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What is a Ponzi scheme and how does it differ from lawful models?

From time to time, a pyramid scheme or Ponzi scheme will make the news in Indianapolis. Operating a pyramid scheme or a Ponzi scheme is a violation of Indiana law. If a person is proved in court to have operated a pyramid or Ponzi scheme, they could be sued in civil court and may face high levels of civil damages and penalties. Depending on the circumstances, they could even be accused of white collar crimes and may face fines, restitution and prison time if convicted.

In Indiana, an illegal pyramid scheme occurs if person operates a program in which participants pay over $100 to enter, are encouraged to recruit others to join the program and are compensated from the fees the recruits pay to join. These schemes usually ultimately fail even if they appear to be successful at first. People often lose large sums of money, sometimes even their life savings, in pyramid schemes. This is why Indiana law punishes pyramid and Ponzi schemes so harshly.

One problem that legitimate business people may face is that a perfectly legal business model called a multi-level marketing business may be mistaken for a pyramid or Ponzi scheme. An MLM business is different from a pyramid or Ponzi scheme in that participants are selling actual products such as cosmetics or kitchen implements. Because participants are paying money in exchange for legitimate, salable products - instead of merely the right to collect from others who may not exist - MLM businesses are not considered pyramid or Ponzi schemes and are not illegal.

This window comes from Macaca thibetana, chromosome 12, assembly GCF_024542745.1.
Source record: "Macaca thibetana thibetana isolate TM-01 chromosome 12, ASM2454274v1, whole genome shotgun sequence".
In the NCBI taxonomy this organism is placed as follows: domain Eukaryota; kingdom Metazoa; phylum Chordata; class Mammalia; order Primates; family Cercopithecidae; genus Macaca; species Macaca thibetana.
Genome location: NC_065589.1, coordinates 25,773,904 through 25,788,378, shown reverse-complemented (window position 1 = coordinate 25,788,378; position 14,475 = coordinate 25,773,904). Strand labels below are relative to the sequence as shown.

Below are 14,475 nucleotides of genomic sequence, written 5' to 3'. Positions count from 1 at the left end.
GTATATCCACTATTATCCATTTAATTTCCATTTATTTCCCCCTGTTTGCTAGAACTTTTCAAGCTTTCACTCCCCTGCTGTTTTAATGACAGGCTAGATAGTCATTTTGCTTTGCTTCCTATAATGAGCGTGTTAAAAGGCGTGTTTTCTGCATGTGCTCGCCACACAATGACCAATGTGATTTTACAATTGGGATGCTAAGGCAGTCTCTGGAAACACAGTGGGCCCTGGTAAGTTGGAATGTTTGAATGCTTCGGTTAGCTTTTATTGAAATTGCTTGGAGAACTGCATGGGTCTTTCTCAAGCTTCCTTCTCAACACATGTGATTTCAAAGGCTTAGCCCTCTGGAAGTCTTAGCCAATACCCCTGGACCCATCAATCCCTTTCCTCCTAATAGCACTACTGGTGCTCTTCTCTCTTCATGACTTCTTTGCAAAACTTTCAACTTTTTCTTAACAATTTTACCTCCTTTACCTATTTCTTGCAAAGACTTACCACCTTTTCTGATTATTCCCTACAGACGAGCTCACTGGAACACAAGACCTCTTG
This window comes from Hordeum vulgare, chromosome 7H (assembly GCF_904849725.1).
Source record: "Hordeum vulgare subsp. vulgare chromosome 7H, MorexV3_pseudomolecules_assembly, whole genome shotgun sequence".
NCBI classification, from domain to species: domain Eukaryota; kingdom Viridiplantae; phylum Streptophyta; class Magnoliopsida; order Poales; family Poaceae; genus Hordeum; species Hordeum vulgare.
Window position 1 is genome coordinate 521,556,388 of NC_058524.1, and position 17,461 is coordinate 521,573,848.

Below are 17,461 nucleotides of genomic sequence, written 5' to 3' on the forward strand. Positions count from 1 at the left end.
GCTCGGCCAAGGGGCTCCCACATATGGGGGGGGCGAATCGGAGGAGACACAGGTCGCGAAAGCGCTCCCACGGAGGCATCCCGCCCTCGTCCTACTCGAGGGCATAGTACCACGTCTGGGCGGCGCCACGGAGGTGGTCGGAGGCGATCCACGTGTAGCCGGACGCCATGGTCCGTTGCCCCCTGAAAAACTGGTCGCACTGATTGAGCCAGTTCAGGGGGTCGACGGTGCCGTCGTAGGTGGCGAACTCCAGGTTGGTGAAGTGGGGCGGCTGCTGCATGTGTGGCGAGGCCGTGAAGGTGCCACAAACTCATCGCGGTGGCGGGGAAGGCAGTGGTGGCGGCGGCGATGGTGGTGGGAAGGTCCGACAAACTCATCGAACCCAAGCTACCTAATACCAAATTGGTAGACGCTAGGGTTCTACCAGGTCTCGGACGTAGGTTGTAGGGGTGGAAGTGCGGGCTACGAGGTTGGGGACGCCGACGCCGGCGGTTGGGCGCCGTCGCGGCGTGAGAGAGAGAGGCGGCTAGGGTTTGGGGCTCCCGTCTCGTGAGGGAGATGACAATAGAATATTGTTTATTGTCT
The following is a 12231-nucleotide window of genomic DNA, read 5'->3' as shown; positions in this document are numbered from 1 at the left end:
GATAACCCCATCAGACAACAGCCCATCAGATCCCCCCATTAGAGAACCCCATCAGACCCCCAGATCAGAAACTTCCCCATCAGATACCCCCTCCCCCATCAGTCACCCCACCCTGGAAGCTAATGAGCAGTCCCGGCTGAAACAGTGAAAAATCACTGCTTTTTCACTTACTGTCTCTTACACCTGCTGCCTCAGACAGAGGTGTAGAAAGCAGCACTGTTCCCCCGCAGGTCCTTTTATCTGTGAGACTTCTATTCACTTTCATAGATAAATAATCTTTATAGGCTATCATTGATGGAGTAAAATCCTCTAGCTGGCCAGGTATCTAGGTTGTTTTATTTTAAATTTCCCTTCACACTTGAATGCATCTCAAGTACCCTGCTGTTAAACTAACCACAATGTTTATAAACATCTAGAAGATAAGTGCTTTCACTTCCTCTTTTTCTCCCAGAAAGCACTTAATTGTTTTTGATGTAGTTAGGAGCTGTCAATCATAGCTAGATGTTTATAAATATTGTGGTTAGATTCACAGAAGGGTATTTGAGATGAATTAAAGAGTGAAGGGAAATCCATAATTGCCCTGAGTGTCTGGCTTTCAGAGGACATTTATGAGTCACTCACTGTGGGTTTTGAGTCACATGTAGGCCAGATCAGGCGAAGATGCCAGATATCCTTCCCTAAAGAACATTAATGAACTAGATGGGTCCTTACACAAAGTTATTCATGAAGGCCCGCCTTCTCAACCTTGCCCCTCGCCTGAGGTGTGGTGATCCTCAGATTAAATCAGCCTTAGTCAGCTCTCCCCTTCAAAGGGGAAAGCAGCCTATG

What if a disgruntled party accuses an MLM business operator of operating a pyramid or Ponzi scheme? It may be a great idea to have a legal advocate who can clearly draw the distinction between these dramatically different business arrangements.

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